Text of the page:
It’s not easy to train regularly. In my 5-years of Pole, I’ve gone through various life stages in which I haven’t always managed to train consistently.
I discovered Pole when going to Uni and when, obviously, I had a lot of free-time at hand. Highly motivated, I went to Pole class 2-3 times per week, participated in performances and, of course, always practiced by myself. Then came the first semester abroad, part-time jobs, teaching classes as an instructor, up to my current situation with a 40-hour job and a second job as an instructor. I don’t even know what consistent training means anymore.
Do you know the feeling of finding yourself in a downward spiral of missed training, guilt, and a small pinch of fear (if I go back to training now, it will be horrible)? I feel like that could be the title of my last two years and far too often the conclusion was: Oh well, being off for so long, it really doesn’t matter if I skip training again.
Here are some personal tips that always help me to get back to the Pole:
(tomorrow, but really tomorrow!)
Don’t be too harsh on yourself:
Honestly – damn it. It is as it is and there is not much, we can do about it now. It doesn’t do any good if, on top of everything else, we are now super mean to ourselves. This website recommends an interesting experiment to listen to all your inner voices. Divide yourself into three personalities – the critic, the criticised, the mediator. As the critic, you can give air to all your frustration and really tell yourself off. As the criticised defend yourself and tell your mean self how this criticism hurts. As the mediator, you mediate between the two previous positions. Would you give it a try? (more information here)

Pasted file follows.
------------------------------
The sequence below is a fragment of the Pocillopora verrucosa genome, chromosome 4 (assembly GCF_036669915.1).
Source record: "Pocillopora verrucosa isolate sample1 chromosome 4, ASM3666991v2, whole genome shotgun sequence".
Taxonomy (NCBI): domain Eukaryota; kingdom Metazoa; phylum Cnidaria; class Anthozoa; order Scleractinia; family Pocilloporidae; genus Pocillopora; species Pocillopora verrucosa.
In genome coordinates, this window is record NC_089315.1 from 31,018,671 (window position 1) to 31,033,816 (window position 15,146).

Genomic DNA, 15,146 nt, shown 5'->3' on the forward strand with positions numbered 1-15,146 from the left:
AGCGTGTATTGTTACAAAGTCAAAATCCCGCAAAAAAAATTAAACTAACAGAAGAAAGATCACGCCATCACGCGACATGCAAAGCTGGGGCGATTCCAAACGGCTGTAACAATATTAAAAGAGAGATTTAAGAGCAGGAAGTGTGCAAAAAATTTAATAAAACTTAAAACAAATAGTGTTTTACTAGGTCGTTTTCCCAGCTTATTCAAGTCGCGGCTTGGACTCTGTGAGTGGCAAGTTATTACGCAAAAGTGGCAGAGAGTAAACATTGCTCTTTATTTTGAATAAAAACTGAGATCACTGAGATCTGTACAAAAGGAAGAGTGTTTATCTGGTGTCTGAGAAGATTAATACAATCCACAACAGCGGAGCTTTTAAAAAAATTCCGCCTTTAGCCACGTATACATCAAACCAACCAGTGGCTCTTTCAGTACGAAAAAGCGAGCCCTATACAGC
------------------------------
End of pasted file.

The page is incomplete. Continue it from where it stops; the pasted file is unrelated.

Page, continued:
Bring something new:
Depending on how long your break was, you may have lost strength, endurance, or flexibility. You might not be able to keep up with your last training session and, of course, this can be extremely frustrating and might even deter you from resuming training. In this case, it always helps me to bring something new to the training. This way, it does not feel like a continuation of the last training, but rather like starting fresh. By new I mean, for example, creating a new playlist, buying a new Pole outfit, or starting a whole new choreo or trick.
Do not try to make up for your missed training:
Under no circumstances, you should risk overwhelming your body by trying to make up for your missed training sequences. If you’ve missed a training session, don’t train twice as long or intensively in the following training. Depending on how long the training was, be gentle with your body and listen to it carefully. Maybe start with a floor flow or some old moves that your muscles remember well.
Last but not least, some good news. This interesting study shows how your performance actually decreases in the case of a missed training and it is not as bad, as you might think. When you do not train for 1 week, this might even lead to a new performance high, as your body is optimally regenerated. However, even after a 10-14 days training break, the study demonstrated that your performance rate only drops by 6% and even after 63 days only by 25%. Another source indicates that your muscle memory allows you to return to your old high-performance level relatively quickly.